1. Don’t Be Late
You may already have the job, but that doesn’t mean you’re not being judged by your boss and new coworkers. Being late shows that you’re already in “cruising mode” at work, and you’re not taking it seriously. Sure, it may take a while for work to trickle down to you, the new cog in the machine, but there’s plenty you could be learning on your own every day. If you’re learning a new traffic route, set your clock a bit early from day one so you can get to your desk with plenty of time to spare.
2. Don’t Sit On Your Hands (Literally)
Get to shaking hands hello with the people around you. Your first day might have included two-dozen first introductions, but I can guarantee you’re not able to truly know everyone in your team or department yet. Don’t rely on your boss to have time to make introductions. Adulting means having to swallow that lump in your throat and make new friends. Try to keep it casual, avoid socially awkward conversations (i.e., don’t assume everyone has the same political views as you) and just keep it light. They know you’re new, but you don’t know anything about them.Adulting means having to swallow that lump in your throat and make new friends. Click To Tweet
3. Don’t Avoid Goal Setting
Yes, you’re in a new job, but you should be able to still see a bit into the future. Where do you want to be in six months, a year, and even five years? Think about skills that you hope to learn in this job, and write down how you hope to grow. If, say, when you have your first review after a few months, you haven’t made any progress on that front, you’ll want to have a talk with your boss about what’s working (or not) in your role. Just because you’re new doesn’t mean you don’t have dreams!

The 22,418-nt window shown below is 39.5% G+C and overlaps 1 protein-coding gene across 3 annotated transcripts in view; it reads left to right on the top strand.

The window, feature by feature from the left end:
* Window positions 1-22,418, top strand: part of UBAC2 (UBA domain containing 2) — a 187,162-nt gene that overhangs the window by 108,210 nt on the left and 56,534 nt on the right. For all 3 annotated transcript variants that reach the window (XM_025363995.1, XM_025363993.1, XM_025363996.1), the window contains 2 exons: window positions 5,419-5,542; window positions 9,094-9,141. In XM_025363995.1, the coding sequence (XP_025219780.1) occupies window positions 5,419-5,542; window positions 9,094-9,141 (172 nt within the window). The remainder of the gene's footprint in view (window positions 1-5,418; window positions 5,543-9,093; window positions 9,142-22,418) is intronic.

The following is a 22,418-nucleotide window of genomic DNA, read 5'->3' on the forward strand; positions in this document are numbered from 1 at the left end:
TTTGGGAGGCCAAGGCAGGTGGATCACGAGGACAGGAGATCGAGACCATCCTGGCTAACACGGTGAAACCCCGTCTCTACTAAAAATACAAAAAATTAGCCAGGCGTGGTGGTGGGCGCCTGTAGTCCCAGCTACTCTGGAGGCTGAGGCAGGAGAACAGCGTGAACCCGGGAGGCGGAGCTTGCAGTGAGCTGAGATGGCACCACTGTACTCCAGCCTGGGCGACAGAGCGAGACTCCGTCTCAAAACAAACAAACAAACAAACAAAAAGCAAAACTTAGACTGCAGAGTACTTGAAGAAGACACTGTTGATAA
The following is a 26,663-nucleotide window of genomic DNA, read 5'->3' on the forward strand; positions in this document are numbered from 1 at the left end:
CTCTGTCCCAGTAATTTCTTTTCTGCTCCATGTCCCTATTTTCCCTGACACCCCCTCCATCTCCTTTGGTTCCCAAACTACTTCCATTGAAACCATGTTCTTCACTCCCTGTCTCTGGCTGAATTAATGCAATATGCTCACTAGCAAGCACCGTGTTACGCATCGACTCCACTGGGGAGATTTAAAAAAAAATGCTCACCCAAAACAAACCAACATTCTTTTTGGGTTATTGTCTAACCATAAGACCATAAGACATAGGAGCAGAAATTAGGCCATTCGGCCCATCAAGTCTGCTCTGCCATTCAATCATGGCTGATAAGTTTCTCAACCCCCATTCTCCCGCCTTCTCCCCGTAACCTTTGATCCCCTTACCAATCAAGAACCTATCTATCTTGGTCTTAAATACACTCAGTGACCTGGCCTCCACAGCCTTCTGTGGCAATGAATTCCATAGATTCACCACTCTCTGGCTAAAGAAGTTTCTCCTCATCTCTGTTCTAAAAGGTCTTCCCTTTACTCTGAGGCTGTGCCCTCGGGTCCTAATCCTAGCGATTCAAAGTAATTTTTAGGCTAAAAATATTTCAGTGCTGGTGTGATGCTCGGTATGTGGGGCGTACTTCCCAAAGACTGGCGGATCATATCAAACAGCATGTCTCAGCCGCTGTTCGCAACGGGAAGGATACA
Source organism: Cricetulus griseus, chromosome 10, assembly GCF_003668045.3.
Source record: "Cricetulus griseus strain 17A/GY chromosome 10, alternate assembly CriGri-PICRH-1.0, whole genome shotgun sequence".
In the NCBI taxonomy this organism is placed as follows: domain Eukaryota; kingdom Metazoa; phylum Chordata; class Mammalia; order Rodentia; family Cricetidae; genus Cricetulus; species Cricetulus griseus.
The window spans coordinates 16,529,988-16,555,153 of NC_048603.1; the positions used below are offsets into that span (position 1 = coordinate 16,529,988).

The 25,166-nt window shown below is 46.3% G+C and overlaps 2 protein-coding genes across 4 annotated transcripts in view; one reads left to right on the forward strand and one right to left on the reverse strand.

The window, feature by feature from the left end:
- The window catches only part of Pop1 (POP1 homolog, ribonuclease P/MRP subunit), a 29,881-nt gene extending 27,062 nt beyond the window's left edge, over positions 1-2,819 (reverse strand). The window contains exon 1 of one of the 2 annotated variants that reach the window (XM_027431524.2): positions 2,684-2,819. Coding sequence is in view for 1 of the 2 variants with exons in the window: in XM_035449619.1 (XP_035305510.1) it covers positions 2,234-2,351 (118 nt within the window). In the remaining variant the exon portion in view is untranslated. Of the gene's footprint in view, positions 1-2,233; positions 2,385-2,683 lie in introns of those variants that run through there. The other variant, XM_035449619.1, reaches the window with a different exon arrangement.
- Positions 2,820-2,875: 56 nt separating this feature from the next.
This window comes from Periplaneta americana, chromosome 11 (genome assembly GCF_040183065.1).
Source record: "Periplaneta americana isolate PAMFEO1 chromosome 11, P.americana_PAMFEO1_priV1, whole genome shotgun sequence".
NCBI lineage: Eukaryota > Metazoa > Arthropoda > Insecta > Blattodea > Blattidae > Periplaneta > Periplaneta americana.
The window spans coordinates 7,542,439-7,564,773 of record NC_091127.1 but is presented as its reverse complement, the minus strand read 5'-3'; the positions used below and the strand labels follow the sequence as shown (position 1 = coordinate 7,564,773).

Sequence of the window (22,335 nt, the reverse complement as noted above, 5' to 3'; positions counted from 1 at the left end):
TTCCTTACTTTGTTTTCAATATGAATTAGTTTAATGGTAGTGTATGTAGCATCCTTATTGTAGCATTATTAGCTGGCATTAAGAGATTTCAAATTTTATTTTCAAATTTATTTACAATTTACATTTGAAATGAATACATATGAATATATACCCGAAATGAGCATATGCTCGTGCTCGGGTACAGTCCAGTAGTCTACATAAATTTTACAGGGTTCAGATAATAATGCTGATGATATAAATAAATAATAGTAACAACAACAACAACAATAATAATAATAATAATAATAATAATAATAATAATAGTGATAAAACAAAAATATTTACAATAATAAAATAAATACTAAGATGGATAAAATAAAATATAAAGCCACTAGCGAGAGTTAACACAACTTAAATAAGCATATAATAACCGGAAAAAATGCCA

4. Don’t Forget to Volunteer Your Time
Sometimes the best way to learn the ins and outs of a new workplace is to be a fly on the wall. If your new job doesn’t have an official program in place, you can offer to shadow your boss or other coworkers to various meetings and work sessions for a few days. It’s often easiest to learn the ropes by taking a few practice days with a buddy. You shouldn’t feel the need to contribute to these volunteer sessions, just observe and take notes if you want. Ask your coworkers questions later if you need clarification on processes or structure.
5. Don’t Forget, It’s All a Test
When you’re new, you’re likely in a probationary period where everything you do is going on your permanent record, of sorts. Be careful about making contributions that will seem notable to your boss, and will help you shine when it comes review time. It’s never too soon to be seen as a good hire, and you certainly don’t want to get marked down as a disappointing one. No matter what, you’ll want to make sure you and your new job fit each other well. If you’re really not having a good time, or if the job isn’t all that it seemed, you can walk away and have time to find something else without too much of a resume gap.
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